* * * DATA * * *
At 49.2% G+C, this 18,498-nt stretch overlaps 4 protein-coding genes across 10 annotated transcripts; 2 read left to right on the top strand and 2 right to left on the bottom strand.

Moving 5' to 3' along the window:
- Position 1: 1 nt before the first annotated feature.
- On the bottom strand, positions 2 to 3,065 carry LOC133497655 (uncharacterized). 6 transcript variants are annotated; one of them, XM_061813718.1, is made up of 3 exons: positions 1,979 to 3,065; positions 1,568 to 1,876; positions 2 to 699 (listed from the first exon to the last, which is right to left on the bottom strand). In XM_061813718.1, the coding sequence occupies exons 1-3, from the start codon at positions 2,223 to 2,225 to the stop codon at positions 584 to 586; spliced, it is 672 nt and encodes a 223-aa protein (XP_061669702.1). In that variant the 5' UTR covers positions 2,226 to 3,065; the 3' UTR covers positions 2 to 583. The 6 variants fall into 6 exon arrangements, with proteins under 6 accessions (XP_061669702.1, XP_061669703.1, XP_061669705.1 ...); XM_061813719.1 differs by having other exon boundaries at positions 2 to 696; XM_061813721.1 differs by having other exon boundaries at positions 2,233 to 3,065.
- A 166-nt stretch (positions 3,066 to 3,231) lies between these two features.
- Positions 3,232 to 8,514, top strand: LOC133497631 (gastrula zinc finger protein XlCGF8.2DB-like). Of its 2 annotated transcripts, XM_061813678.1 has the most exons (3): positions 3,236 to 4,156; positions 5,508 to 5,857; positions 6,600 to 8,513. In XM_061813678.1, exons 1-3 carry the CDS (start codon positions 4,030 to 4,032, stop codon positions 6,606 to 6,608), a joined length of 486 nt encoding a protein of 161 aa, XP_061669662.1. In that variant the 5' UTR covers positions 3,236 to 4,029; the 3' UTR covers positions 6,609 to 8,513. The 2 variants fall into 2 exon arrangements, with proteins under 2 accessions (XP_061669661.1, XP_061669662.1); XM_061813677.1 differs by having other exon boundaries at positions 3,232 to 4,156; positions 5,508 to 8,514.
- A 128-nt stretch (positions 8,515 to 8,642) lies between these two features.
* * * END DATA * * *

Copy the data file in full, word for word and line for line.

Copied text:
At 49.2% G+C, this 18,498-nt stretch overlaps 4 protein-coding genes across 10 annotated transcripts; 2 read left to right on the top strand and 2 right to left on the bottom strand.

Moving 5' to 3' along the window:
- Position 1: 1 nt before the first annotated feature.
- On the bottom strand, positions 2 to 3,065 carry LOC133497655 (uncharacterized). 6 transcript variants are annotated; one of them, XM_061813718.1, is made up of 3 exons: positions 1,979 to 3,065; positions 1,568 to 1,876; positions 2 to 699 (listed from the first exon to the last, which is right to left on the bottom strand). In XM_061813718.1, the coding sequence occupies exons 1-3, from the start codon at positions 2,223 to 2,225 to the stop codon at positions 584 to 586; spliced, it is 672 nt and encodes a 223-aa protein (XP_061669702.1). In that variant the 5' UTR covers positions 2,226 to 3,065; the 3' UTR covers positions 2 to 583. The 6 variants fall into 6 exon arrangements, with proteins under 6 accessions (XP_061669702.1, XP_061669703.1, XP_061669705.1 ...); XM_061813719.1 differs by having other exon boundaries at positions 2 to 696; XM_061813721.1 differs by having other exon boundaries at positions 2,233 to 3,065.
- A 166-nt stretch (positions 3,066 to 3,231) lies between these two features.
- Positions 3,232 to 8,514, top strand: LOC133497631 (gastrula zinc finger protein XlCGF8.2DB-like). Of its 2 annotated transcripts, XM_061813678.1 has the most exons (3): positions 3,236 to 4,156; positions 5,508 to 5,857; positions 6,600 to 8,513. In XM_061813678.1, exons 1-3 carry the CDS (start codon positions 4,030 to 4,032, stop codon positions 6,606 to 6,608), a joined length of 486 nt encoding a protein of 161 aa, XP_061669662.1. In that variant the 5' UTR covers positions 3,236 to 4,029; the 3' UTR covers positions 6,609 to 8,513. The 2 variants fall into 2 exon arrangements, with proteins under 2 accessions (XP_061669661.1, XP_061669662.1); XM_061813677.1 differs by having other exon boundaries at positions 3,232 to 4,156; positions 5,508 to 8,514.
- A 128-nt stretch (positions 8,515 to 8,642) lies between these two features.